Disney v the Public Domain

In an earlier post[1], we discussed how Disney has gone to great lengths to protect its intellectual property. As a result, their efforts have had a chilling effect on the public domain.

While Mickey Mouse is likely an original Walt Disney creation, or maybe a combination of public domain materials, a huge chunk of Disney’s subsequent works were unoriginal. Cinderella, The Little Mermaid, Sleeping Beauty, Snow White, and Beauty and the Beast are all based on fairy tales taken from the public domain by Disney. Interestingly, many of the well-known Disney fairy tales were adapted from the Brothers Grimm stories, which were adapted from the public domain.

The first copyright law established not only copyright but also the public domain. The public domain is a component of humanity’s shared cultural and intellectual history, and it serves as a primary source of inspiration, creativity, and discovery for innovators. Works in the public domain are not subject to any limitations and may be freely utilized for commercial and non-commercial purposes without authorization. It is critical for access to knowledge and must be available to creators, innovators, universities, and research institutions. [2] Creative materials in the public domain are not protected by intellectual property, and authors are free to copy, publish, distribute, and create new works based on the original.

As a result, the shift toward longer copyright terms coincided with a shift away from individual creators and toward a shrinking public domain. While individuals continue to create creative works today, the most profitable forms of works are reserved for corporations; and The Walt Disney Company is the corporation with the most profitable form of creative works.[3]

Why is the Public Domain important?

The Public Domain serves as the raw material from which we develop new information and creative products. A healthy and vibrant public domain is critical to our societies’ social and economic well-being. Much of the world’s knowledge is in the Public Domain, including Leonardo’s paintings, and Newton’s Laws of Motion. Society continually re-uses, reinterprets, and reproduces content in the Public Domain, developing new ideas and producing new work in the process. New theories, inventions, cultural works, and the likes are all, owed to earlier ages’ knowledge and ingenuity.[4]

Examples of work in the Public Domain

  1. F. Scott Fitzgerald, The Great Gatsby
  2. Etsu Inagaki Sugimoto, A Daughter of the Samurai
  3. Harold Lloyd’s The Freshman
Books that are in the public domain

Increased public access to creative works has always resulted in a reaction by copyright holders aiming to strengthen their monopoly. Every increase in copyright authority leads to an equivalent loss of public domain access. With each successive extension, the rights earned when a work enters the public domain grow. When copyright was still severely limited in duration and scope, the value of the public domain was similarly constrained. However, as copyright has increased, so have the rights earned by the public when a work enters the public domain. Nowadays, copyright holder not only has the right to consent to have their work copied; they also have the unique right to govern the material that is publicly exhibited.[5]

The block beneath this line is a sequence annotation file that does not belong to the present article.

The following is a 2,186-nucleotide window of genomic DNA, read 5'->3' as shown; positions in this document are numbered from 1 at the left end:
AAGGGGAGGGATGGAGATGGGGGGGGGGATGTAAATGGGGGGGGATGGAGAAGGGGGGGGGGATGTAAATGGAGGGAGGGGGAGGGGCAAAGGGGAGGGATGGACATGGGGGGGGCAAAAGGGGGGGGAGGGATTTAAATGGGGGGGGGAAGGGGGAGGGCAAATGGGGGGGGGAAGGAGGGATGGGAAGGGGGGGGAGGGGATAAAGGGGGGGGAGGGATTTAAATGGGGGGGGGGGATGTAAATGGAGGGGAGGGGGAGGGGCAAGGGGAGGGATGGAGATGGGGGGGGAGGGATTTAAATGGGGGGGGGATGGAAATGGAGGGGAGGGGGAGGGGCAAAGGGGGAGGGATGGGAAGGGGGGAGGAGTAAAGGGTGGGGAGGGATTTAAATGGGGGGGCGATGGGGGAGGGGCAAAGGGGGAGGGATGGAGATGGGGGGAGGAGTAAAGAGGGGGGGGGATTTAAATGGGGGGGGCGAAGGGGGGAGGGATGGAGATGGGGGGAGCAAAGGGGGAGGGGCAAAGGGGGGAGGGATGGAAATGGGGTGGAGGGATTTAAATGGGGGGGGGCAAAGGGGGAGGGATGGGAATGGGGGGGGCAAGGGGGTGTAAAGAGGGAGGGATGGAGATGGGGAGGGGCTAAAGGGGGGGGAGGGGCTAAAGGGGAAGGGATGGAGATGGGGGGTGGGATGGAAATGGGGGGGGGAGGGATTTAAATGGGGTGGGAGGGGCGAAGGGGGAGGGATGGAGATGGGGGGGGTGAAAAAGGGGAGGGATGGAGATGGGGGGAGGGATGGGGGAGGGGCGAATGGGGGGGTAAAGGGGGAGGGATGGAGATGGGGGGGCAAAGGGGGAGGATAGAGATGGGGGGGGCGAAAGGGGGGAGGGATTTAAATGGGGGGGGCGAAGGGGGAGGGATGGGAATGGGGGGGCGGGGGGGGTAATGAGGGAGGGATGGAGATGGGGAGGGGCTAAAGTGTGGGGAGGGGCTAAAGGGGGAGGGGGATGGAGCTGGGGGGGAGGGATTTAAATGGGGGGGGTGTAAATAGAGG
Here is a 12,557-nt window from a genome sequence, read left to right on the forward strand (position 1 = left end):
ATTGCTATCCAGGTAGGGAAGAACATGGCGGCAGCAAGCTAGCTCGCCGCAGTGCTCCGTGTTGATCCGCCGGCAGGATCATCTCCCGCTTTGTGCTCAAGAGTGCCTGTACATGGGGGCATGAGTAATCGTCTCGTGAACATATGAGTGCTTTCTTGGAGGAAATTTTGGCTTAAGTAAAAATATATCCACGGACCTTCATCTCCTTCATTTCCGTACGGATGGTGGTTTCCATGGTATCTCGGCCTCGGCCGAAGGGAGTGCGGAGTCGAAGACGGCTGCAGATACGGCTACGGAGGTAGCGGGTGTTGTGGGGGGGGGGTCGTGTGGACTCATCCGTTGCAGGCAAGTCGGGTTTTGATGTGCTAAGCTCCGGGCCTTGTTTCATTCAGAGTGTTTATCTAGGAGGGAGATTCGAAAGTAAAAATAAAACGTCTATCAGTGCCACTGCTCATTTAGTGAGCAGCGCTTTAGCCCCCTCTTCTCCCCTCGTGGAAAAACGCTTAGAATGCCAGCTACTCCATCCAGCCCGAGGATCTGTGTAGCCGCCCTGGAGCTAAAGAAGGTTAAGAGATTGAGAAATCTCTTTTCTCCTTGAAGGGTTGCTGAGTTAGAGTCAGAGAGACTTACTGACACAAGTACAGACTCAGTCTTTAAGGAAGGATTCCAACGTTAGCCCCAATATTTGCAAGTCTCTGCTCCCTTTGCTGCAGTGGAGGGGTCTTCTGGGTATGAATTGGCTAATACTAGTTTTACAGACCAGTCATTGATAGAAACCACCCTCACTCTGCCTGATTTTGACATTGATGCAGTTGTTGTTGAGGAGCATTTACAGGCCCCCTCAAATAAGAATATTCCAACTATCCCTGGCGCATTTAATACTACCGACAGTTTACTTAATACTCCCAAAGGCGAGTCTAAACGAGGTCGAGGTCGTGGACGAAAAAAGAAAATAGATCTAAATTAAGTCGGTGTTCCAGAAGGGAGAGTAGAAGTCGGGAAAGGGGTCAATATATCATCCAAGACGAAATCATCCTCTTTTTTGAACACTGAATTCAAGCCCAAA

Consider the song “Happy Birthday,” which is sung at countless birthday parties each day. When that song was still copyrighted, the copyright holder received millions of dollars in license fees every time it was sung publicly, including at birthday parties shown in documentaries. When the song became public domain, everyone had the freedom to sing “Happy Birthday.” [6]

Nowadays, copyright includes the right to make derivative works, which are legally defined as any production “based on” the original copyrighted work. This is commonly thought to protect media changes. For example, the copyright holder of a book has the sole right to turn that work into a film or play. “The derivative works right grant Disney the exclusive right to license stuffed animals, home films, t-shirts, pencils, miniatures, toys, teapots, and anything else bearing pictures of characters from Disney’s copyrighted works.” This implies that such rights are likewise acquired by the public when the work enters the public domain.[7]

However, with the various copyright length extensions lobbied by Disney, works that should have been in the public domain a long time ago, have failed to fall into the public domain; For the first time (in the US) in 25 years published works of expression including books, music, and films started moving out of copyright protection and into the public domain on the first of January 2019.

Conclusion

As stated above, the public domain is a major source of inspiration, imagination, and discovery for creators. It is critical to have access to knowledge for the benefit of creators, inventors, universities, and research institutions and thus it is important that it is protected as much as the rights ofcreatives.

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[1] https://mphogama.medium.com/the-house-of-mouse-will-mickey-fall-into-the-public-domain-in-2024-54c9ef6e653?source=your_stories_page-------------------------------------

[2] https://www.ifla.org/publications/the-public-domain-why-wipo-should-care-2007/#:~:text=Works%20in%20the%20public%20domain,inventors%2C%20universities%20and%20research%20centres.

[3] https://blog.ipleaders.in/disney-v-public-domain-mickey-mouse-keeps-changing-copyrights/

[4] https://www.europeana.eu/en/rights/public-domain-charter

[5] https://harvardjsel.com/wp-content/uploads/sites/9/2021/02/Lantagne.pdf

[6] https://harvardjsel.com/wp-content/uploads/sites/9/2021/02/Lantagne.pdf

[7] https://harvardjsel.com/wp-content/uploads/sites/9/2021/02/Lantagne.pdf

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